SC acquits Pakistani scientist Dr Khalil Chishti of murder charge, allows him to return home

Source : PTI
Last Updated: Wed, Dec 12, 2012 09:04 hrs
Khalil Chishty lands in Pakistan

New Delhi: Pakistani microbiologist Mohammed Khalil Chishti was on Wednesday acquitted by the Supreme Court of the murder charge in a 20-year-old criminal case and was allowed to return home without any restriction.

However, the apex court declined to interfere with his conviction for voluntarily causing hurt under section 324 of the Indian Penal Code and served him with the sentence already undergone by him in prison.

A bench of justices P Sathasivam and Ranjan Gogoi noted that 82-year-old Chishti was in the jail for almost one year during his stay in the country and "ends of justice will be met by serving him with the period of imprisonment already undergone".

While clearing him of the murder charge, the bench said there was no scope for applying section 34 of the IPC which deals with the offence of common intention.

The bench directed the authorities to return to Chishti all documents including his passport and said he was free to return to Pakistan without any restriction.

The bench, which considered the age and qualification of Chishti, directed the authorities to take all possible steps for his "smooth return" home.

The bench also referred to its May 10 order and said since no further proceeding is required against him, the surety of Rs five lakh be released to him or his nominee.

On May 10, the apex court had asked Chishti to deposit his passport and furnish as security Rs five lakh in cash within two weeks before the Supreme Court registry.

The other two accused in the case were also held guilty only under section 324 of IPC and were directed to be released forthwith. 

Pakistan should take up cases of Indians lodged there: Chishti

Acquitted by the Supreme Court in a 20-year-old criminal case, Pakistani microbiologist Mohammed Khalil Chishti on Wednesday said his country should deal with cases of Indians lodged in jails there in the same way.

"Just like the Supreme Court here has taken up my case (on humanitarian grounds), their cases (Indians jailed in Pakistan) should be dealt like that," 82-year-old Chishti told reporters when asked how Pakistan should deal with cases of Indians jailed there.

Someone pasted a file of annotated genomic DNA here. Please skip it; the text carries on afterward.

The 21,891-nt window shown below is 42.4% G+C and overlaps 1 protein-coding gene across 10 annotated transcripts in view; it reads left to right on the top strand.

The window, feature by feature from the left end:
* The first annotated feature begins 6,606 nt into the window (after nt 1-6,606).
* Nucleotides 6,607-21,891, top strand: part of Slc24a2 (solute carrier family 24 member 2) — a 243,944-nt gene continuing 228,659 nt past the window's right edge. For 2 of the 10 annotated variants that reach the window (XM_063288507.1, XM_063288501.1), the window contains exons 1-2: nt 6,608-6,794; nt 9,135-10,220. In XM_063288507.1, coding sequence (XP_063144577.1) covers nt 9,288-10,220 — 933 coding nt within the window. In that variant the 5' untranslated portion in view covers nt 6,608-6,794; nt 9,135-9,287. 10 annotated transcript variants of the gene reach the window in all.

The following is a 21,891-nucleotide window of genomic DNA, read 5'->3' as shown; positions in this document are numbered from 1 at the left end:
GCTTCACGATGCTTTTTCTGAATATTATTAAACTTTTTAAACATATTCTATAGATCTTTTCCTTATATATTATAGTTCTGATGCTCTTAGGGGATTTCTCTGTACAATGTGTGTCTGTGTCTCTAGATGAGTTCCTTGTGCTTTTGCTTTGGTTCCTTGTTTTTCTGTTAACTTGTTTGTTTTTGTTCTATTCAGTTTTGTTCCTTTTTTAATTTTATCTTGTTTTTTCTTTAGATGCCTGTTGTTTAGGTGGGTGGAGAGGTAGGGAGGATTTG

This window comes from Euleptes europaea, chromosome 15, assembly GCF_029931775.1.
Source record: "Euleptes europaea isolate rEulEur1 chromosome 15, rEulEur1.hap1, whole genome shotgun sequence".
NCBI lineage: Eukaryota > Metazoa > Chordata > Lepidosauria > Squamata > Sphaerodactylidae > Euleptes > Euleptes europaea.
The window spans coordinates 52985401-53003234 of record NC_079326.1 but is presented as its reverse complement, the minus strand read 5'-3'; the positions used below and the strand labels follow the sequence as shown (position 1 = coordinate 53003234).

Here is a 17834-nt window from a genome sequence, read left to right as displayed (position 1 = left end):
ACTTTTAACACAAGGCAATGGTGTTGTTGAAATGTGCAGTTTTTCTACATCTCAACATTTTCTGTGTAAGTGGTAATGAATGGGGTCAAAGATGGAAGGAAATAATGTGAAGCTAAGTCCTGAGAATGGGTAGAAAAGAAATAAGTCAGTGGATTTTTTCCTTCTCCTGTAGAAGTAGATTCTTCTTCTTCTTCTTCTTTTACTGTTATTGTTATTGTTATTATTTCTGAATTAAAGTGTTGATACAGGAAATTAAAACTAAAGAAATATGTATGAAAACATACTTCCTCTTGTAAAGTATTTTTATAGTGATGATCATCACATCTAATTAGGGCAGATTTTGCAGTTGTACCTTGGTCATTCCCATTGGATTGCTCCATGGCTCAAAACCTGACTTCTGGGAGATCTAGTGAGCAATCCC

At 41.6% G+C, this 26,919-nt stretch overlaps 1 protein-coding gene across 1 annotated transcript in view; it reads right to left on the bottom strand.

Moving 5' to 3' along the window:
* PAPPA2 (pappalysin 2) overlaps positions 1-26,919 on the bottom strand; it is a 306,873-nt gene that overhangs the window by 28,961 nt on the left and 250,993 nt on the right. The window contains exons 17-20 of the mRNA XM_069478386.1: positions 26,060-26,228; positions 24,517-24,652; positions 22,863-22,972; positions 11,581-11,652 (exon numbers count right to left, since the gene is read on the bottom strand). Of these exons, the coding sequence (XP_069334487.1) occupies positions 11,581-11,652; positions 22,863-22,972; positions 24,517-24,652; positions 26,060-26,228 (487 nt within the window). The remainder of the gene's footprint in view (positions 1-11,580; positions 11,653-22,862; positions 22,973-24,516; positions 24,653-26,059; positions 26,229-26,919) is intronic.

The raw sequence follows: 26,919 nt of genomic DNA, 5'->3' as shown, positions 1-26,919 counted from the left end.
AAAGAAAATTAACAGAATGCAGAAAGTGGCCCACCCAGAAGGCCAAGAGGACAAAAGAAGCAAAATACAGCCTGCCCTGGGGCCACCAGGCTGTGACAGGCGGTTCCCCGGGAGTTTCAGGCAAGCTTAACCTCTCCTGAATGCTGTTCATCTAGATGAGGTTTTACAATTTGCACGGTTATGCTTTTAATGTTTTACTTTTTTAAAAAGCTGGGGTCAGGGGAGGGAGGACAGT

He also said that everyone's case should be dealt within the limits of the Constitution and the court.

Chishti was today acquitted by the Supreme Court of murder charge in a 20-year-old criminal case and allowed to return home without any restriction.

A bench of justices P Sathasivam and Ranjan Gogoi noted that 82-year-old Chishti was in jail for almost one year during his stay in the country and "ends of justice will be met by serving him with the period of imprisonment already undergone".

System is fair and effective: Khurshid

External Affairs Minister Salman Khurshid on Wednesday said such "gestures" could contribute to the "sense" between the two neighbours.

"We have to be pleased with the final judgement whether the judgement that convicts or judgement that acquits. I think we have to salute the system. The system is objective, fair, transparent and effective," he told reporters outside Parliament House.

Chishti was today acquitted by the Supreme Court of murder charge in a 20-year-old criminal case and was allowed to return to his native country without any restriction.

However, the apex court declined to interfere with his conviction for voluntarily causing hurt under section 324 of the Indian Penal Code and served him with the sentence already undergone by him in prison.

Asked whether the judgement would help promote goodwill between India and Pakistan, the Minister said, "There are little little gestures voluntary or involuntary... that can contribute to the sense between our two countries."

"... When something happens which can contribute to wholesome growth of friendly relationship, I think we should make more solid," he said.

Reacting to another question, he said, "quid pro quo is not a good word" that can be used in the matter as it is a "judicial adjudicated matter".

"I think if it helps move in a particular direction, we should welcome it," the Minister said.




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